It is notable that the E-M1 II offers wifi support, which can be a very convenient means to transfer image data to an off-camera location. In contrast, the 20D does not offer wifi capability.

Both cameras feature a PC Sync terminal to control professional strobe lights, which will be appreciated by studio photographers.

The E-M1 II is a recent model that features in the current product line-up of Olympus. In contrast, the 20D has been discontinued (but it can be found pre-owned on eBay). As a replacement in the same line of cameras, the 20D was succeeded by the Canon 30D.


Review summary: Canon 20D vs Olympus E-M1 II

So what is the bottom line? Which of the two cameras – the Canon 20D or the Olympus E-M1 II – has the upper hand? Below is a summary of the relative strengths of each of the two contestants.

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Advantages of the Canon EOS 20D:

  • Better moiré control: Has an anti-alias filter to avoid artificial patterns to appear in images.
  • Brighter framing: Features an optical viewfinder for clear, lag-free composition.
  • Easier setting verification: Features an LCD display on top to control shooting parameters.
  • Longer lasting: Can take more shots (700 versus 440) on a single battery charge.
  • Easier fill-in: Is equipped with a small onboard flash to brighten deep shadow areas.
  • More affordable: Was introduced into a lower priced segment (25 percent cheaper at launch).
  • More heavily discounted: Has been available for much longer (launched in August 2004).

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Reasons to prefer the Olympus OM-D E-M1 Mark II:

  • More detail: Has more megapixels (20.2 vs 8.2MP), which boosts linear resolution by 54%.
  • Maximized detail: Lacks an anti-alias filter to exploit the sensor's full resolution potential.
  • High quality composites: Can combine several shots after pixel-shifting its sensor.
  • Better image quality: Scores substantially higher (18 points) in the DXO overall evaluation.
  • Richer colors: Generates noticeably more natural colors (1.8 bits more color depth).
  • More dynamic range: Captures a broader range of light and dark details (1.8 EV of extra DR).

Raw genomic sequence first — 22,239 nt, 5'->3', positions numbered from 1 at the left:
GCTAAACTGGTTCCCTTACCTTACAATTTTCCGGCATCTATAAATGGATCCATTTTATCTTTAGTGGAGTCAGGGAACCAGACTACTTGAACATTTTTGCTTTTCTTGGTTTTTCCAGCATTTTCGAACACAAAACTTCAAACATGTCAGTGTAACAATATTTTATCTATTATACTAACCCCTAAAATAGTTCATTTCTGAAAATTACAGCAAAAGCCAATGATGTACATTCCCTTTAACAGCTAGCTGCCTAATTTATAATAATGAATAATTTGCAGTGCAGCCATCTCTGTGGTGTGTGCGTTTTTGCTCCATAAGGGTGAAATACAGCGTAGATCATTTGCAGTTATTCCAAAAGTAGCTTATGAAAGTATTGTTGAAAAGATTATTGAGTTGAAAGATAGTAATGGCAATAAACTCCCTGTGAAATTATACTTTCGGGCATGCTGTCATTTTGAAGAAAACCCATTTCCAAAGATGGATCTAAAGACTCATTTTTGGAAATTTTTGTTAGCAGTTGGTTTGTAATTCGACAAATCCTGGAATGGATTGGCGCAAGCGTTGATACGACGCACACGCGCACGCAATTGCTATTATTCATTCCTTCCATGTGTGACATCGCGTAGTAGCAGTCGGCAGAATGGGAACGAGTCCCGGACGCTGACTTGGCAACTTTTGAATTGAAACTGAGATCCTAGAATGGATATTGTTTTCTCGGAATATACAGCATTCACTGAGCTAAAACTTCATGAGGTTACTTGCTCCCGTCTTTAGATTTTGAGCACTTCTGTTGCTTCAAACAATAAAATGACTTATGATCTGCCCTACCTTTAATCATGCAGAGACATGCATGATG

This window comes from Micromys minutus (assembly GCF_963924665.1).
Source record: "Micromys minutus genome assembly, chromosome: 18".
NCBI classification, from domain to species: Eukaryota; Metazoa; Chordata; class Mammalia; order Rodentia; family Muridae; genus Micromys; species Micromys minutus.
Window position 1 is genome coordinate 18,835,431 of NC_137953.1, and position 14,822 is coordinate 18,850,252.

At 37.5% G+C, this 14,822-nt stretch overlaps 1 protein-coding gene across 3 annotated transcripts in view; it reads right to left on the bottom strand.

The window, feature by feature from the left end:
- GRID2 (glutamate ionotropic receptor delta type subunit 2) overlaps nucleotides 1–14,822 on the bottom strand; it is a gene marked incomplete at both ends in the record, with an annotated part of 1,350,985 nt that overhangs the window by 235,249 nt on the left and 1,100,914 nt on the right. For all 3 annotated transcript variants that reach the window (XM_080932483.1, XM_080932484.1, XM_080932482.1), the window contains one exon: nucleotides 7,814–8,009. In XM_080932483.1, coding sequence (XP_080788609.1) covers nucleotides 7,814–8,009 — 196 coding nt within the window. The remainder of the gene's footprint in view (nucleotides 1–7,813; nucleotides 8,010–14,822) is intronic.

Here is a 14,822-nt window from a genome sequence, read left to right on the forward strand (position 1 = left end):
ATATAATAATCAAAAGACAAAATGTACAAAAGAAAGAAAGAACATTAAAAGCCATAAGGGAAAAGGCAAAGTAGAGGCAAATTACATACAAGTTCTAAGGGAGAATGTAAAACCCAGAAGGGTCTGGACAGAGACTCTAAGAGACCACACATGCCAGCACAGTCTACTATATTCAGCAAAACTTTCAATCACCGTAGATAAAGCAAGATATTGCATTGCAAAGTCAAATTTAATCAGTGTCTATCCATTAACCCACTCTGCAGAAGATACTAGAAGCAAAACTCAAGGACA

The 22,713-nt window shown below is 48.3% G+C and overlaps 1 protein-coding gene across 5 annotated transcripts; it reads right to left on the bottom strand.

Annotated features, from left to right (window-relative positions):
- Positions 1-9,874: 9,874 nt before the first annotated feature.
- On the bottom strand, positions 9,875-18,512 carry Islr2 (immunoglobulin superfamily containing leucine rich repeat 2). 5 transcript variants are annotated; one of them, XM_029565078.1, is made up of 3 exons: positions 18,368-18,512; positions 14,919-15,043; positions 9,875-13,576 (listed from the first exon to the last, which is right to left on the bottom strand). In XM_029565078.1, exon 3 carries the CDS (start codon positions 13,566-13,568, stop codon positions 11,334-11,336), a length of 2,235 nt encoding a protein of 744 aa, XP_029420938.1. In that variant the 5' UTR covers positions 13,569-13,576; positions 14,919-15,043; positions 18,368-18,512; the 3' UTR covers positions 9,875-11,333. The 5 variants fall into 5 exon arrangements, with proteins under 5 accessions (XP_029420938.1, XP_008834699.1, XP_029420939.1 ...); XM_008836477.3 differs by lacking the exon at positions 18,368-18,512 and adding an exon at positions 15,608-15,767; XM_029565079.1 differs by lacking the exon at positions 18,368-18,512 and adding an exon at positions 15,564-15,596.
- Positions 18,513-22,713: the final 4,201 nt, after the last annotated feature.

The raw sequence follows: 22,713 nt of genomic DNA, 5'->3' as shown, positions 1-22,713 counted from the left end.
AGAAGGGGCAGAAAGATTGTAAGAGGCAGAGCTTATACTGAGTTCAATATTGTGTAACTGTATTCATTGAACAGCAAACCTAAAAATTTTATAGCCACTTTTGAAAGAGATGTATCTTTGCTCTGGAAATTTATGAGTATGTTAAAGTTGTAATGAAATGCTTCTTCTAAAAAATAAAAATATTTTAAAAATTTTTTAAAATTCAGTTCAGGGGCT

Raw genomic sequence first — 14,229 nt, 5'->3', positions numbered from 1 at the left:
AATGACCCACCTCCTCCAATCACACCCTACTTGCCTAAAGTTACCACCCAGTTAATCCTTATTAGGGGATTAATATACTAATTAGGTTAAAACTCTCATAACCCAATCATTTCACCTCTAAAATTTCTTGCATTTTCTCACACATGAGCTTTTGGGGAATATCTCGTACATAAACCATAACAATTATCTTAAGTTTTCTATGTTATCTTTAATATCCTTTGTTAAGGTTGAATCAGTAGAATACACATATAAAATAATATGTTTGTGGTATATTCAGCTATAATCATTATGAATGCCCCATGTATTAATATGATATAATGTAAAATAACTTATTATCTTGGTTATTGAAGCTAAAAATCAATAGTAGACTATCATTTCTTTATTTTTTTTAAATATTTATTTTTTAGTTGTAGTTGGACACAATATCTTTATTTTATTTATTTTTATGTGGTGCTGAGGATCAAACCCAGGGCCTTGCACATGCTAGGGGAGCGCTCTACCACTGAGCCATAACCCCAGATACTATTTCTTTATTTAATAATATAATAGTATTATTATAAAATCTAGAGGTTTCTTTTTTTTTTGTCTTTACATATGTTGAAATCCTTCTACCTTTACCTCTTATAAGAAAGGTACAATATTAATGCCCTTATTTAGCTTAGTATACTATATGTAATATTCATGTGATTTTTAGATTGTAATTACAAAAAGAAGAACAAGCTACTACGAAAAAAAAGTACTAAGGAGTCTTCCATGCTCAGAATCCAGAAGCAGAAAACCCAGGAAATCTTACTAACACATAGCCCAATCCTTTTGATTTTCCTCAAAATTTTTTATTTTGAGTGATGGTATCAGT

• Better low-light sensitivity: Can shoot in dim conditions (0.9 stops ISO advantage).
  • Broader imaging potential: Can capture not only stills but also 4K/30p video.
  • Better video autofocus: Features on-sensor phase-detection for more confident movie autofocus.
  • More framing info: Has an electronic viewfinder that displays shooting data.
  • Larger screen: Has a bigger rear LCD (3.0" vs 1.8") for image review and settings control.
  • More detailed LCD: Has a higher resolution rear screen (1037k vs 118k dots).
  • More flexible LCD: Has swivel screen for odd-angle shots in portrait or landscape orientation.
  • Fewer buttons to press: Has a touchscreen to facilitate handling and shooting adjustments.
  • More selfie-friendly: Has an articulated screen that can be turned to be front-facing.
  • Faster burst: Shoots at higher frequency (18 vs 5 flaps/sec) to capture the decisive moment.
  • Less disturbing: Has an electronic shutter option for completely silent shooting.
  • More compact: Is smaller (134x91mm vs 144x106mm) and will fit more readily into a bag.
  • Less heavy: Has a lower weight (by 196g or 25 percent) and is thus easier to take along.
  • Better sealing: Is splash and dust sealed for shooting in inclement weather conditions.
  • Sharper images: Has stabilization technology built-in to reduce the impact of hand-shake.
  • More legacy lens friendly: Can use many non-native lenses via adapters.
  • Faster data transfer: Supports a more advanced USB protocol (3.0 vs 1.1).
  • Easier file upload: Has wifi built in for automatic backup or image transfer to the web.
  • Greater peace of mind: Features a second card slot as a backup in case of memory card failure.
  • More modern: Reflects 12 years and 1 month of technical progress since the 20D launch.

If the count of individual advantages (bullet points above) is taken as a guide, the E-M1 II is the clear winner of the contest (26 : 7 points). However, the relevance of individual strengths will vary across photographers, so that you might want to apply your own weighing scheme to the summary points when reflecting and deciding on a new camera.

20D 07:26 E-M1 II

In any case, while the comparison of technical specifications can provide a useful overview of the capabilities of different cameras, it remains partial and cannot reveal, for example, the handling experience and imaging performance when actually working with the 20D or the E-M1 II. User reviews that are available, for instance, at amazon can sometimes shed light on these issues, but such feedback is all too often partial, inconsistent, and inaccurate.

Expert reviews: Canon 20D vs Olympus E-M1 II